Luke Slater's interpretation of The Greater Good, one of the more recent Octave One outings, is a riding bass-line driven techno onslaught guaranteed to get those fists in the air and those sweaty bodies gyrating and grinding at peak-time.
Which kind of brings me to my only disappointment on the entire album; if I can actually call it that really. That the previously released remix of their biggest tune, Blackwater doesn't quite get a 'version 2012.2'. I had always felt that the Alter Ego remix (which was released back in 2002) was well ahead of it's time, even back then. And that being the case, or for lack of anything more substantial, is the reason that it is the only version featured of that classic here. That having been said though, I'm sure the Burden boys have a very good reason and I won't fault that for a minute. It's still an awesome version.
The album winds up in the most fitting soulful, melodic, emotional and quintessentially Detroit-esque possible way with Gerald Mitchell's (aka Los Hermanos) delightful remix of Someday, making this, overall a remix testimony that should, not only make the Burden family proud, but open 2012 to a whole new world of interesting possibilities for the band of brothers we so lovingly know as Octave One.
01. Dema (Revisited Remix V2)
02. Meridian (Revisited Remix Rebalanced)
03. I Believe (Sandwell District Remix)
Amazon (256kbps Mp3) | iTunes (256kbps AAC)
04. Daystar Rising (Aril Brikha Remix)
Amazon (256kbps Mp3) | iTunes (256kbps AAC)
05. Love and Hate (Cari Lekebusch's Revealed Remix)
06. I Need Release (Alexander Kowalski Remix)
07. Nicolette (Vince Watson Remix)
08. The Greater Good (Luke Slater Remix)
09. Nicolette (Ken Ishii Remix)
10. Blackwater (Alter Ego Vocal Mix)
Amazon (256kbps Mp3) | iTunes (256kbps AAC)
11. Somedays (Los Hermanos Remix)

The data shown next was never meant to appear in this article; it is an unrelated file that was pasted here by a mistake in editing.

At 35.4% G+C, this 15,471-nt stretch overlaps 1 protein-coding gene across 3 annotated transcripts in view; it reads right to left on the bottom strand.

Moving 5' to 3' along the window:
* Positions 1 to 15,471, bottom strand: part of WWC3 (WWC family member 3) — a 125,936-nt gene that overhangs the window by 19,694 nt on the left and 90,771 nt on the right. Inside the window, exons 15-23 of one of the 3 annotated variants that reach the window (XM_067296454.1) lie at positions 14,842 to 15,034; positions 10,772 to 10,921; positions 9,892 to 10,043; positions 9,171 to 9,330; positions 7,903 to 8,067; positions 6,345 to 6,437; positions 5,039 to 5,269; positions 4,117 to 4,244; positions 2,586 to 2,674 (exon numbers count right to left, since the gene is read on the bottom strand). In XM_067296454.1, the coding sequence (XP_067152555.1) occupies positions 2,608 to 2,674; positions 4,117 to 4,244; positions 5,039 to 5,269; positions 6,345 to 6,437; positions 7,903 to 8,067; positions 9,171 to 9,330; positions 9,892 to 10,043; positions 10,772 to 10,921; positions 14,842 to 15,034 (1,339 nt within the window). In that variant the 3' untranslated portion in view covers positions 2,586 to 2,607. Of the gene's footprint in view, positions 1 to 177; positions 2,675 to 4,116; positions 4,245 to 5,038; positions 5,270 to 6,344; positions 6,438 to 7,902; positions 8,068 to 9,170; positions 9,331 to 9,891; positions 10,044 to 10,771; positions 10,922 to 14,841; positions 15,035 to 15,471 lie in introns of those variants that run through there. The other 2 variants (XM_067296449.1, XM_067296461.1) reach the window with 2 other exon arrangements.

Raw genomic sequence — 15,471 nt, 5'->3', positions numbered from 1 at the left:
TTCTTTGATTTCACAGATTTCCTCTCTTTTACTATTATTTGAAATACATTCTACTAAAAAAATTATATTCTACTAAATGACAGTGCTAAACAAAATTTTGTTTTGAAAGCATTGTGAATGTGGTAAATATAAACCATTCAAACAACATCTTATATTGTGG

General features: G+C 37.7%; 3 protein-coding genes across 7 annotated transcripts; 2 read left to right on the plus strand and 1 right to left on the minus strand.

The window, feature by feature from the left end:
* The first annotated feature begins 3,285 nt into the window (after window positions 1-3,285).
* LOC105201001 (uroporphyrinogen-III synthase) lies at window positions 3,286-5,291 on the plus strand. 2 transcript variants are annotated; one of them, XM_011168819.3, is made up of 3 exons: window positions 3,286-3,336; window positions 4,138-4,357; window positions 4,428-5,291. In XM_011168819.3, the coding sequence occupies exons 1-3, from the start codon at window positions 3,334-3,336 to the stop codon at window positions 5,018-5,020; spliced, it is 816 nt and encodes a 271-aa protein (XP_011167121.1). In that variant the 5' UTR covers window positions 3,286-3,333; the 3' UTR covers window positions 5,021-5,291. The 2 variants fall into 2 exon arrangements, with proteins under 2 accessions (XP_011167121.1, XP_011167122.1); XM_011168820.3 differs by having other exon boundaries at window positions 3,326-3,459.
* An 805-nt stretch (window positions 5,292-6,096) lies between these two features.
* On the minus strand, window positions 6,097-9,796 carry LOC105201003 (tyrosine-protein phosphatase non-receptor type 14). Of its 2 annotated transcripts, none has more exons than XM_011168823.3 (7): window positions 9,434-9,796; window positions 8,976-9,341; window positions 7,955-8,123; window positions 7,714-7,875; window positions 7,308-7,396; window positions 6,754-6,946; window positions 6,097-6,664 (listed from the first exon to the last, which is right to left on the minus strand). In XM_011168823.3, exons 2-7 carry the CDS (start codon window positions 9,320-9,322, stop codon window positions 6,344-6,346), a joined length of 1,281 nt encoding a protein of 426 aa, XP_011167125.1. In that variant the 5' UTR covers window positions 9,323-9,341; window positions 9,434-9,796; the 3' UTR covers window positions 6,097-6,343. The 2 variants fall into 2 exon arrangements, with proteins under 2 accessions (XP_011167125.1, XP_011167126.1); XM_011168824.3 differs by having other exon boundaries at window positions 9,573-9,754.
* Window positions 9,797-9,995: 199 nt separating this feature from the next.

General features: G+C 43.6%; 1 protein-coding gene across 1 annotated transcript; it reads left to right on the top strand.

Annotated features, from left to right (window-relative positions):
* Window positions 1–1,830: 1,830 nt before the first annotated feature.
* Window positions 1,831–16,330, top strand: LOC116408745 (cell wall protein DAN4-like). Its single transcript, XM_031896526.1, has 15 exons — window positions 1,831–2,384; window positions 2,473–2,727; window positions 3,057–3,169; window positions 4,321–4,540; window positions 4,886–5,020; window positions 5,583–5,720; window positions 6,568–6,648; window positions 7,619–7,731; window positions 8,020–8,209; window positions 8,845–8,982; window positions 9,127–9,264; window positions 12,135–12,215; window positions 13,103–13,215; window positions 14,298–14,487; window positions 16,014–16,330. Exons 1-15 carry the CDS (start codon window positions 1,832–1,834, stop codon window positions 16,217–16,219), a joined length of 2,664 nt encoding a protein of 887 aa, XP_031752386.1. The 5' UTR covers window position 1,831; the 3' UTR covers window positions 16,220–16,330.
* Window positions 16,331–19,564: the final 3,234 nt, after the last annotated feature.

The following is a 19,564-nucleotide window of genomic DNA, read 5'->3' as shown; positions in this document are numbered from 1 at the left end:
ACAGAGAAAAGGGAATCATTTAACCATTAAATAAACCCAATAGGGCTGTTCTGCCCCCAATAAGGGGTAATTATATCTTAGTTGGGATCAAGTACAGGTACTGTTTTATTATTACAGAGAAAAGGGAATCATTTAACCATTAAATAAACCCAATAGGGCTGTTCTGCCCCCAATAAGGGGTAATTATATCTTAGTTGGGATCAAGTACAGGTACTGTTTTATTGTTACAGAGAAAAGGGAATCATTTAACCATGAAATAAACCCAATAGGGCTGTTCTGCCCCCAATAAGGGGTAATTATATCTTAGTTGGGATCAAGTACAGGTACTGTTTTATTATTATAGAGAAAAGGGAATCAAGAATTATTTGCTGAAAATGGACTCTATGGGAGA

How did you spend the Christmas Holidays last year?
We spent the holidays actually prepping for our New Years gigs and doing some recording. We had a chance to play with a few new toys, but for the most part we wanted to make sure the new year brought something different and special for our live sets.
Tell us a little about the thought process behind the remix album and when it all started.
A couple years ago we started compiling a list of names of various artist that we felt over the years we really liked and respected their work. And being around the business for so long, we couldn't believe just how long that list was :) So we began the trimming down of the list to make it more practical for us to work with according to their schedules and ours too. The whole thought process behind the project was to give every artist the absolute reign to choose any track from the library that moved them, without any interference from us. We wanted a window of us through them and their creativity!
Was it difficult narrowing down which ones made the final cut on the album?
Yes and no :) Because we only approached artists whose work we truly appreciated. We had decided in the interim that we would accept absolutely anything that they came up with as an expression of themselves in our work. To think about it, in the beginning it was a bit fearful for us. But we felt that, that was the only way to do it and also, that's the way we would want it to be done as artist 'unedited and uninterrupted'.
Has there ever been a 'Jekyll and Hyde' situation that arises every time you're in the studio?